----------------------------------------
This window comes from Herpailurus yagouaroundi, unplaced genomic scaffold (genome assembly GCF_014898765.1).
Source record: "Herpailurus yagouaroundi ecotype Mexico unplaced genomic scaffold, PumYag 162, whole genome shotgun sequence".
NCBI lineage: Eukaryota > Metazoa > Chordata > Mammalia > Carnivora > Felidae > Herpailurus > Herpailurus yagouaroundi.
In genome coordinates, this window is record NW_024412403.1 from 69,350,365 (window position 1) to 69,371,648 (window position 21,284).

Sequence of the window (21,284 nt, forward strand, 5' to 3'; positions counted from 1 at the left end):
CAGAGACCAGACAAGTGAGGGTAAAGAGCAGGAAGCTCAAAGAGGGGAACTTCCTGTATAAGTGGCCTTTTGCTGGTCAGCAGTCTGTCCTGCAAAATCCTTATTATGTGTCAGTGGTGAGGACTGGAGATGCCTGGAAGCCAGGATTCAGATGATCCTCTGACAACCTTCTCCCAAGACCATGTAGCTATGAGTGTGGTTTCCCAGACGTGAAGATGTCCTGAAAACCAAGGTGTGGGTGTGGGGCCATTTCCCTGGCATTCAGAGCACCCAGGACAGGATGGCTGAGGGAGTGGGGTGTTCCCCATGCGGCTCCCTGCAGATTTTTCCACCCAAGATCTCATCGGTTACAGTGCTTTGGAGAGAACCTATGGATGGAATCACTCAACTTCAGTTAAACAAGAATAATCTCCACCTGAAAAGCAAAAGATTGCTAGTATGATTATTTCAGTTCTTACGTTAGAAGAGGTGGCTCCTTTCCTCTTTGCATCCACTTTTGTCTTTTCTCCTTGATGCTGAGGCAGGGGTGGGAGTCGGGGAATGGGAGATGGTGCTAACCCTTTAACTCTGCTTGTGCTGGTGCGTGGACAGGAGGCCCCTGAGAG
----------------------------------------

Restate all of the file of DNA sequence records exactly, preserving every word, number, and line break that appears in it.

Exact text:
This window comes from Herpailurus yagouaroundi, unplaced genomic scaffold (genome assembly GCF_014898765.1).
Source record: "Herpailurus yagouaroundi ecotype Mexico unplaced genomic scaffold, PumYag 162, whole genome shotgun sequence".
NCBI lineage: Eukaryota > Metazoa > Chordata > Mammalia > Carnivora > Felidae > Herpailurus > Herpailurus yagouaroundi.
In genome coordinates, this window is record NW_024412403.1 from 69,350,365 (window position 1) to 69,371,648 (window position 21,284).

Sequence of the window (21,284 nt, forward strand, 5' to 3'; positions counted from 1 at the left end):
CAGAGACCAGACAAGTGAGGGTAAAGAGCAGGAAGCTCAAAGAGGGGAACTTCCTGTATAAGTGGCCTTTTGCTGGTCAGCAGTCTGTCCTGCAAAATCCTTATTATGTGTCAGTGGTGAGGACTGGAGATGCCTGGAAGCCAGGATTCAGATGATCCTCTGACAACCTTCTCCCAAGACCATGTAGCTATGAGTGTGGTTTCCCAGACGTGAAGATGTCCTGAAAACCAAGGTGTGGGTGTGGGGCCATTTCCCTGGCATTCAGAGCACCCAGGACAGGATGGCTGAGGGAGTGGGGTGTTCCCCATGCGGCTCCCTGCAGATTTTTCCACCCAAGATCTCATCGGTTACAGTGCTTTGGAGAGAACCTATGGATGGAATCACTCAACTTCAGTTAAACAAGAATAATCTCCACCTGAAAAGCAAAAGATTGCTAGTATGATTATTTCAGTTCTTACGTTAGAAGAGGTGGCTCCTTTCCTCTTTGCATCCACTTTTGTCTTTTCTCCTTGATGCTGAGGCAGGGGTGGGAGTCGGGGAATGGGAGATGGTGCTAACCCTTTAACTCTGCTTGTGCTGGTGCGTGGACAGGAGGCCCCTGAGAG